Lucia Perillo, a poet known for her sense of humor and her writing about living with multiple sclerosis, died on Oct. 16 at the age of 58 in Olympia, Wash., her publisher Copper Canyon Press confirms. Her most recent book, "Time Will Clean the Carcass Bones," was published in February.
In 2000, she received a MacArthur "Genius" fellowship. The MacArthur Foundation praised her "signature voice … marked by an urban speed and a narrative style driven by characterization and drama" and her "emotionally rich and powerful poems."
Perillo was born in 1958, and was raised near New York City. She earned a bachelor's degree in wildlife management from McGill University in Montreal in 1979, later working for the U.S. Fish and Wildlife Service.
She lived in California in the early 1980s, working at the San Francisco Bay National Wildlife Refuge and taking poetry classes from Robert Hass at San Jose State University.
After receiving a master's degree in English from Syracuse University, she taught at colleges including Saint Martin's College, Southern Illinois University and Syracuse.
Her first book, "Dangerous Life," was published in 1989, the year after she was diagnosed with multiple sclerosis. She would go on to write six more poetry collections, as well as a memoir, "I've Heard the Vultures Singing," and a novel, "Happiness Is a Chemical in the Brain."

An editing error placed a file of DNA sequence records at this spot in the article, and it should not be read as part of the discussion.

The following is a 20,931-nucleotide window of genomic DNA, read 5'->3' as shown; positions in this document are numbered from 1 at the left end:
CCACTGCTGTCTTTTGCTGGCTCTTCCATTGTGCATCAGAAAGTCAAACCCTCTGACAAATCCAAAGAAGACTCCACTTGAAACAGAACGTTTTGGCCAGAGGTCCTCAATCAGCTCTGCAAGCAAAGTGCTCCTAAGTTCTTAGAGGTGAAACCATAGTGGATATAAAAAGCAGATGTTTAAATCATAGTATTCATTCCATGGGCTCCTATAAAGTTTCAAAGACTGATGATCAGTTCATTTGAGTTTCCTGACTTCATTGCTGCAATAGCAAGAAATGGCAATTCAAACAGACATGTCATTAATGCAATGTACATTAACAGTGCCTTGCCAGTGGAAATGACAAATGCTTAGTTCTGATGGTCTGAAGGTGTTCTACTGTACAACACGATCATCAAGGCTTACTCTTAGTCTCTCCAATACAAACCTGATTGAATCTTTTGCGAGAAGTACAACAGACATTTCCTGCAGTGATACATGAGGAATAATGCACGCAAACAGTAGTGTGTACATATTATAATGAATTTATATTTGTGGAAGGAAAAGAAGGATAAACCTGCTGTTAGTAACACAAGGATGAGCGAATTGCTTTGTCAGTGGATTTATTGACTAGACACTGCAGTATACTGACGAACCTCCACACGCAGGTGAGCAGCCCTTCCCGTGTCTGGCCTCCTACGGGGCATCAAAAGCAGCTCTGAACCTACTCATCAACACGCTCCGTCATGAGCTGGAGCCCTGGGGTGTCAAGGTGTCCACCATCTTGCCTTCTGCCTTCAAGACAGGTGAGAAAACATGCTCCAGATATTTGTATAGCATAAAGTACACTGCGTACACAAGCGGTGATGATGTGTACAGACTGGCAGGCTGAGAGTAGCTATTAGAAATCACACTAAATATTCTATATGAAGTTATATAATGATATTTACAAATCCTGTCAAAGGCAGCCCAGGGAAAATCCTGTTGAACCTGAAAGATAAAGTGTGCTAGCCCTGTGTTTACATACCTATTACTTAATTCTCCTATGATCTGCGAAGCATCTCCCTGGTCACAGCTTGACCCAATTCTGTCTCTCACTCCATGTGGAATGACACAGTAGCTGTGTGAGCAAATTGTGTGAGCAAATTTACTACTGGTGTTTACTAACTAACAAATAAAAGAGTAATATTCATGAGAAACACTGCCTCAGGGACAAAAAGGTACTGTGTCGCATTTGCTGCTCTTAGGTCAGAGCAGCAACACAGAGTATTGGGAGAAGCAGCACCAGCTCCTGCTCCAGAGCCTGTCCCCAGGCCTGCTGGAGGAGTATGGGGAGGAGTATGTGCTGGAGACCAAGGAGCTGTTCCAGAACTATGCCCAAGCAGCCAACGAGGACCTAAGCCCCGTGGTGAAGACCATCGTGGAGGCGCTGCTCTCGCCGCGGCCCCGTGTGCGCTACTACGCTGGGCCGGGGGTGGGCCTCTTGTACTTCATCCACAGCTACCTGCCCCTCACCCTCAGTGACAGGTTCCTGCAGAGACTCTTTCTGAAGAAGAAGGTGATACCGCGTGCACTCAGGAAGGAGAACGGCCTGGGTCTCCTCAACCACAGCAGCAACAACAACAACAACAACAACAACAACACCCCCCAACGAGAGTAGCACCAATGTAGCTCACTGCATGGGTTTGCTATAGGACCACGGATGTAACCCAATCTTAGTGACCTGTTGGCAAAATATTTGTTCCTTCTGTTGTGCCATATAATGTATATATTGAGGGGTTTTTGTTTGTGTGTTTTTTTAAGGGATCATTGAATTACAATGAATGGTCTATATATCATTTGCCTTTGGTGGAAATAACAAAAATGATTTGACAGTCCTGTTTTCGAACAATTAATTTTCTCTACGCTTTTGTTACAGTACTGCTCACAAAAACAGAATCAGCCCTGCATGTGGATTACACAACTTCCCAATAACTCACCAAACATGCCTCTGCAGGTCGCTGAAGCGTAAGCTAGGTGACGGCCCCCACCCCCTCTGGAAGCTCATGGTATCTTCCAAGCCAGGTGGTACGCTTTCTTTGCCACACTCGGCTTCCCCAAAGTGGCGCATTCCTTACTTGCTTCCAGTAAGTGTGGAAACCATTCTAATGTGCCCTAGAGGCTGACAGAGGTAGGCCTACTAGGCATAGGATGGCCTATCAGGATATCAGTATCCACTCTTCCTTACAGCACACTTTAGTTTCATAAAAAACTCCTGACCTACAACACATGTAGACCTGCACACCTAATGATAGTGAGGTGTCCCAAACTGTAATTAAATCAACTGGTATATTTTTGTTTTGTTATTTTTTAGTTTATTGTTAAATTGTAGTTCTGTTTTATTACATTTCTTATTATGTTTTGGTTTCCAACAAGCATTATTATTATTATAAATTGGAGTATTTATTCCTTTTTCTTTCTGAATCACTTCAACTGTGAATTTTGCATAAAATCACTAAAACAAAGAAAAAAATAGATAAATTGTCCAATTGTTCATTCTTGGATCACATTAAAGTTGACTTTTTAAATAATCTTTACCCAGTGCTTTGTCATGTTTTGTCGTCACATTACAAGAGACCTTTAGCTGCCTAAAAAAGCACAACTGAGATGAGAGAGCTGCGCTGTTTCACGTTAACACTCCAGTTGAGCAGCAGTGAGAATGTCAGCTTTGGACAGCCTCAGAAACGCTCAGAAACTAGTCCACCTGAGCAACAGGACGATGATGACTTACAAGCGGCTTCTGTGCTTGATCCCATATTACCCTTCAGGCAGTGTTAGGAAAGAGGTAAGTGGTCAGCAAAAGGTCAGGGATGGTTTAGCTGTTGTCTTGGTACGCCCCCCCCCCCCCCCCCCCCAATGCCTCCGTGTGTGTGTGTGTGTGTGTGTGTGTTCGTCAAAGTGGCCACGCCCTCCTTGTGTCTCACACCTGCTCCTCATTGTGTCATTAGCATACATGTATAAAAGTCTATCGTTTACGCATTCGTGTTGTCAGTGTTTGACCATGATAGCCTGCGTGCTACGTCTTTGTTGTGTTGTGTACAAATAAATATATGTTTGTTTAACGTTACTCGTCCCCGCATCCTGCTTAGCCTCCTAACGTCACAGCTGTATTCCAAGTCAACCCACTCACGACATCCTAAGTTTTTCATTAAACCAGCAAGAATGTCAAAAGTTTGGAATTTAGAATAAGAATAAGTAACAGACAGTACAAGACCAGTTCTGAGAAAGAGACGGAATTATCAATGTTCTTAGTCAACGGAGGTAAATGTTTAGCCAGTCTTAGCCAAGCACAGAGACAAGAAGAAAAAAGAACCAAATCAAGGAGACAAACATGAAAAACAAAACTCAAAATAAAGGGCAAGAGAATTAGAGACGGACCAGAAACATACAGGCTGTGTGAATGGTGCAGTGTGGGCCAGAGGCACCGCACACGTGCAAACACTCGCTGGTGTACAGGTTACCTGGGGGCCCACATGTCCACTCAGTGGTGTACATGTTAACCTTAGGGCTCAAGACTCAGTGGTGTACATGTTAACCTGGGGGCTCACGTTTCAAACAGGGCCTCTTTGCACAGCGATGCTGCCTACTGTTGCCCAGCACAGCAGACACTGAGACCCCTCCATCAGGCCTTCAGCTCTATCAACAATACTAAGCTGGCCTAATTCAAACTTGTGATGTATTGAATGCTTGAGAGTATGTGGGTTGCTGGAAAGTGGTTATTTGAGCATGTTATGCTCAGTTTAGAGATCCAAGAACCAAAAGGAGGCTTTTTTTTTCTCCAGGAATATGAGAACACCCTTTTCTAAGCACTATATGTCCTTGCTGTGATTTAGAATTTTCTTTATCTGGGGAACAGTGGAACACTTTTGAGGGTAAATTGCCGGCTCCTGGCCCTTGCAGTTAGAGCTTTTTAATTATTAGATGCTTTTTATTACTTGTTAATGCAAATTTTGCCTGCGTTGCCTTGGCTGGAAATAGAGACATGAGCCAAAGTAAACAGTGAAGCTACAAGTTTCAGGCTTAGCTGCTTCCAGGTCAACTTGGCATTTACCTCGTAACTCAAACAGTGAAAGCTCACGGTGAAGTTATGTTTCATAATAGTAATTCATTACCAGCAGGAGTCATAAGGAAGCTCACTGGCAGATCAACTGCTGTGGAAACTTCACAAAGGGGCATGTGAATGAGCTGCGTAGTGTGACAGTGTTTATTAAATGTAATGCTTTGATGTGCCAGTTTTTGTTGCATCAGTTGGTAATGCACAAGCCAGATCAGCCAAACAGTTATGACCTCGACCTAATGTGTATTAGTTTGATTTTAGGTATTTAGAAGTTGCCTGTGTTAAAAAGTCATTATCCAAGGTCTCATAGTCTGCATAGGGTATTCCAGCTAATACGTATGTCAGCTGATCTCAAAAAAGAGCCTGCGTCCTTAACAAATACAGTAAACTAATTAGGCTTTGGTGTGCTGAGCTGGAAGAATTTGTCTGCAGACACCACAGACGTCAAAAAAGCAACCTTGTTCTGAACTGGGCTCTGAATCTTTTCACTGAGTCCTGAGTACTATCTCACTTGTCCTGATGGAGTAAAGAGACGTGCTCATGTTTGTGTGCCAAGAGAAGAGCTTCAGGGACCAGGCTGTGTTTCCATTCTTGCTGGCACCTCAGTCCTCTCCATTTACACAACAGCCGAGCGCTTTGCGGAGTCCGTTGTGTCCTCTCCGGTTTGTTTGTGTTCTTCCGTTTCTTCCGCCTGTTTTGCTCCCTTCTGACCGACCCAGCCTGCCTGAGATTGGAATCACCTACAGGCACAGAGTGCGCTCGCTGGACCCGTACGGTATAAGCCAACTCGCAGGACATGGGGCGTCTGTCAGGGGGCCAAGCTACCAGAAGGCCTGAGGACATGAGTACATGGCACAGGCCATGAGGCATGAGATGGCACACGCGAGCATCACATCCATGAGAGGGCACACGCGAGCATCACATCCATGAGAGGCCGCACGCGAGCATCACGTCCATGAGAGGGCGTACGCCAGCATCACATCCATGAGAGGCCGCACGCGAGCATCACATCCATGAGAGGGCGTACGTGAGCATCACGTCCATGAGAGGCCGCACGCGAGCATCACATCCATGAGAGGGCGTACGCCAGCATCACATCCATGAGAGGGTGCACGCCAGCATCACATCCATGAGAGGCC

Perillo was a finalist for the 2010 Pulitzer Prize in poetry for her collection "Inseminating the Elephant." Her 2005 collection "Luck Is Luck" was a finalist for the Los Angeles Times Book Prize.
Her most recent collection, "Time Will Clean the Carcass Bones," was published by Copper Canyon in February. Reviewing the collection for The Times,Craig Morgan Teicher wrote, "For a poet obsessed with the steady degradation of the body and looming of death, Lucia Perillo manages to be highly entertaining. .. Humor is actually the key to the power of her poems: While it's tempting to assume Perillo jokes to protect herself from life's dark inevitabilities, in fact, her jokes serve to expose her."
Teicher highlighted an excerpt from Perillo's poem "The Great Wave," in which she seemed to confront her mortality:
Now that we've entered the wave of extinction
let's sing while we still can,
before we all go where the dinosaurs went,
dropping our bones down into the shale—
and the floor of the sea becomes the top
of the mountain, the top